Based on the files of the lawyers who freed them, Wrongful Conviction features interviews with men and women who have spent decades in prison for crimes they did not commit – some of them had even been sentenced to death. These are their stories.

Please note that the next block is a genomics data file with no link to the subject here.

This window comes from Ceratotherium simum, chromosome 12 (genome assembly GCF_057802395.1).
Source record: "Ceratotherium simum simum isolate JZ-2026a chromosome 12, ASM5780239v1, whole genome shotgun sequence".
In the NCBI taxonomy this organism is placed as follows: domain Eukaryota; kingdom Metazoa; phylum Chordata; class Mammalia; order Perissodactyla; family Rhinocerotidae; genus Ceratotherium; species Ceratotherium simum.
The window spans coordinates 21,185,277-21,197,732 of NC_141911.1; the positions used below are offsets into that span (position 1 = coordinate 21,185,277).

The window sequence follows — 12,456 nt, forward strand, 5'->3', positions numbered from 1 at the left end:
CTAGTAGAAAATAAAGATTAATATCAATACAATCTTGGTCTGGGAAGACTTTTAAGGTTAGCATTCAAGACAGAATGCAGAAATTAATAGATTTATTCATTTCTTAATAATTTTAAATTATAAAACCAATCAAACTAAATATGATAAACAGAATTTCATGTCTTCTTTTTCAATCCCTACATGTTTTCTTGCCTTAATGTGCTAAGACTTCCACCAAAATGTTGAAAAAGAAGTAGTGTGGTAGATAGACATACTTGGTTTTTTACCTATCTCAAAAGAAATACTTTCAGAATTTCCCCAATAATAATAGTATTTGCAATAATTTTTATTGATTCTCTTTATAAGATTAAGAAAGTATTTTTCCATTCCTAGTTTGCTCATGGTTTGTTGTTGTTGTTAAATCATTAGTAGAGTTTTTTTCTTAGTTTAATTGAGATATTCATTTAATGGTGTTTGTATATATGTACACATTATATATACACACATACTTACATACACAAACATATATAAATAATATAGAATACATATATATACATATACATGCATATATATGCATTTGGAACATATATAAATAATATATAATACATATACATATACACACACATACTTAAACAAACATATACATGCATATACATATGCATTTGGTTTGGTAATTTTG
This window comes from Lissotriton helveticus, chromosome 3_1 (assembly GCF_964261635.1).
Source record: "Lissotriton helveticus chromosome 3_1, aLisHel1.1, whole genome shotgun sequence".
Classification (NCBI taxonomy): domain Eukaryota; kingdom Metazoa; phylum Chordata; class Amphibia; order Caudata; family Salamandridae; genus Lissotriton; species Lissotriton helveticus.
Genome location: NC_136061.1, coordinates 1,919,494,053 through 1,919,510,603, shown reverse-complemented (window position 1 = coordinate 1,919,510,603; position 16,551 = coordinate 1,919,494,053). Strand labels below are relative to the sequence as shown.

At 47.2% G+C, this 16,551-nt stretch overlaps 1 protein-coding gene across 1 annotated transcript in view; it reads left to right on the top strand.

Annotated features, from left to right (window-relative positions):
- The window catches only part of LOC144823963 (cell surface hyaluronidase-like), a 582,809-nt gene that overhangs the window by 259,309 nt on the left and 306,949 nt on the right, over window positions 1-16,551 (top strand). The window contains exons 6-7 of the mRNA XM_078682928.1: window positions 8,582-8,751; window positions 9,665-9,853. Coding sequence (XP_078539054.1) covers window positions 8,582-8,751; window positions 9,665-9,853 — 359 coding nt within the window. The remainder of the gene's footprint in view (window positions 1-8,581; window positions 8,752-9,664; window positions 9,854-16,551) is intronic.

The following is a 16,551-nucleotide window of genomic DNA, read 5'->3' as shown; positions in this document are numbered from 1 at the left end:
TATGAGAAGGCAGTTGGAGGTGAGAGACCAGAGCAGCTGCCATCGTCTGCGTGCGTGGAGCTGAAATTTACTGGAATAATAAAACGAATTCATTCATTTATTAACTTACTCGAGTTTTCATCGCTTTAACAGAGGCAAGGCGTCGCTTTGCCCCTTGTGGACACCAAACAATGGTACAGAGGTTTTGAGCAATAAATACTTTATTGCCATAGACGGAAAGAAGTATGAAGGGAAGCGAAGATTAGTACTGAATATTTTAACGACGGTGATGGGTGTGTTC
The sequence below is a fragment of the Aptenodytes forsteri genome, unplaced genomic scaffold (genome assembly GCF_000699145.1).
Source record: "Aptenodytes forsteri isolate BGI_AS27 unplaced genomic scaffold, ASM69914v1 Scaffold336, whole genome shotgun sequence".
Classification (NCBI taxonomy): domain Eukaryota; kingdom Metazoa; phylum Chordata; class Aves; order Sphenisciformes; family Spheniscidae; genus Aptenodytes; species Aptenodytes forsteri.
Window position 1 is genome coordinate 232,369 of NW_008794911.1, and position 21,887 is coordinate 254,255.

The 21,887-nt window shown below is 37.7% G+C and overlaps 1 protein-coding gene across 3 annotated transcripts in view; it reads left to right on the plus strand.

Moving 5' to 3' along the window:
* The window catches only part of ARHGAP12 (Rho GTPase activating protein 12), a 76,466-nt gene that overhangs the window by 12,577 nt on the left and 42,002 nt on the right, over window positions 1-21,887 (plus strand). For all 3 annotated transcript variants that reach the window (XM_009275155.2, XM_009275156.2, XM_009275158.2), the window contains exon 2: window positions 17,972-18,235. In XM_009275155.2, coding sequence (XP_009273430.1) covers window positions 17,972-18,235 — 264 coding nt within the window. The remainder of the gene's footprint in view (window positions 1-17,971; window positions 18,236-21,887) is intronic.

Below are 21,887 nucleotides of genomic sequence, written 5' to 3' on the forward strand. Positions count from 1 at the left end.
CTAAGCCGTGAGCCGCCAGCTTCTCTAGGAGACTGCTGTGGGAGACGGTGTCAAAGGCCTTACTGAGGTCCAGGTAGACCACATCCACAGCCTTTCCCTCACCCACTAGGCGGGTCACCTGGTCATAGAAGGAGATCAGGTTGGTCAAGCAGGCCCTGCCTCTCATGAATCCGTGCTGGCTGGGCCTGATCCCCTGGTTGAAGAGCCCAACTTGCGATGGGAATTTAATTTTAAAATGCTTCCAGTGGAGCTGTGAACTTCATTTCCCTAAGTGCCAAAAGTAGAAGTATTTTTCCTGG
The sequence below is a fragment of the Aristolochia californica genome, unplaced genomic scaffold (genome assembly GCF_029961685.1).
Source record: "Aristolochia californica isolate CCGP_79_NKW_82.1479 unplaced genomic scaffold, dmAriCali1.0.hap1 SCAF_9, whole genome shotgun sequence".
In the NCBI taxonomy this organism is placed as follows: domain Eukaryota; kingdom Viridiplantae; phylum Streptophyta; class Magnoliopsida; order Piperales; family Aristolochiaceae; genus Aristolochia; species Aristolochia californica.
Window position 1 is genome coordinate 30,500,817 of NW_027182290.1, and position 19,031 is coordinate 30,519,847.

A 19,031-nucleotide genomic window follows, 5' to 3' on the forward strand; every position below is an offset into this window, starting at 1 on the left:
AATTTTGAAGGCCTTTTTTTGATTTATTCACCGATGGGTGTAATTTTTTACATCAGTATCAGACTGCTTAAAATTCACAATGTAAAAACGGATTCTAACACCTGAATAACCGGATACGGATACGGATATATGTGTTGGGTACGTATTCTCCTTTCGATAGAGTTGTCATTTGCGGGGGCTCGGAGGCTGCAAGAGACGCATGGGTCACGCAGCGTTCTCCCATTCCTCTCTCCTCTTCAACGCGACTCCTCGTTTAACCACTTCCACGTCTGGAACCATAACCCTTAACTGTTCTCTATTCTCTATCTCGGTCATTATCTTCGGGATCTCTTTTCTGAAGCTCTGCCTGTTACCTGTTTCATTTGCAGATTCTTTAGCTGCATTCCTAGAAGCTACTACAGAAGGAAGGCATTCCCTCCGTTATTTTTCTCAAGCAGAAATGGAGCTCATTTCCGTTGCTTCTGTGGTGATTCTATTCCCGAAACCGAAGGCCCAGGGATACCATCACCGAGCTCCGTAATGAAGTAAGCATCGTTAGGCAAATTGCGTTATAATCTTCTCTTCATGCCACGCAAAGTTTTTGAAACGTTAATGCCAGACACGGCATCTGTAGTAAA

Curtis Haith was beaten to death and shot outside of his home in western Pennsylvania. Police determined that the evening before Haith had attended a party in Uniontown, PA. Crystal Weimer, whose sisters hosted the party, and her cousin had driven Haith home and returned directly to the party. Ms. Weimer became the focus of the investigation after an ex-boyfriend told authorities she confessed. The charges were dropped when he recanted, but police re-filed the charges in 2004 with the use of statements given by Joseph Stenger, who pleaded guilty to conspiracy of homicide oh Haith while he was serving time for unrelated robbery charges. Stenger testified that Ms. Weimer had an earlier physical altercation with Haith and she enlisted Stenger and two unidentified black men to return to Haith’s house after where she lured him outside and they beat him to death and shot him in the face. At her trial in 2006, the only physical evidence that directly tied Ms. Weimer to the crime scene was an alleged bite mark on the victim’s arm. Expert odonatologist Dr. Constantine Karazulas told the jury that a mark on the victim’s hand was a bite mark made minutes before he died and that Ms. Weimer is the one who bit him. During closing argument, the prosecution told the jury that the jailhouse informants who testified against her at the trial had not asked for any leniency on their own cases in return for their testimony. Crystal Weimer was convicted of third-degree murder and conspiracy to commit homicide and sentenced to 15 to 30 years in prison. She continued to fight for her innocence, acting as her own lawyer and filing motions for post-conviction relief, but all were denied until a federal petition for a writ of habeas corpus was filed on her behalf. In December 2014, Joseph Stenger ultimately recanted all of his statements and admitted that prosecutors dropped more serious charges against him in exchange for his testimony against Ms. Weimer. In early 2015, Dr. Constantine Karazulas, that same expert declared his own trial testimony "junk science" and "invalid." In February 2015, Ms. Weimer, represented pro bono by the Pennsylvania Innocence Project and the firm of Jones Day, filed a motion for a new trial based on the discredited bite mark evidence and the recantations of key witnesses. Her lawyers had also discovered that the prosecution had failed to disclose to Ms. Weimer’s trial counsel that the jailhouse informants had written letters to the prosecution requesting favorable treatment, which showed that the informants had testified falsely at trial when they denied they sought deals for their testimony. A new trial was ordered on October 1st, 2015, and Crystal Weimer was released the same day on bond after serving 11 years in prison. She was forced to wear an electronic ankle bracelet for another nine months until the judge dismissed the charges with prejudice and she was finally exonerated in June 2016. Ms. Weimer is joined by one of her attorneys from the Pennsylvania Innocence Project, Nilaam Sanghvi, in this episode.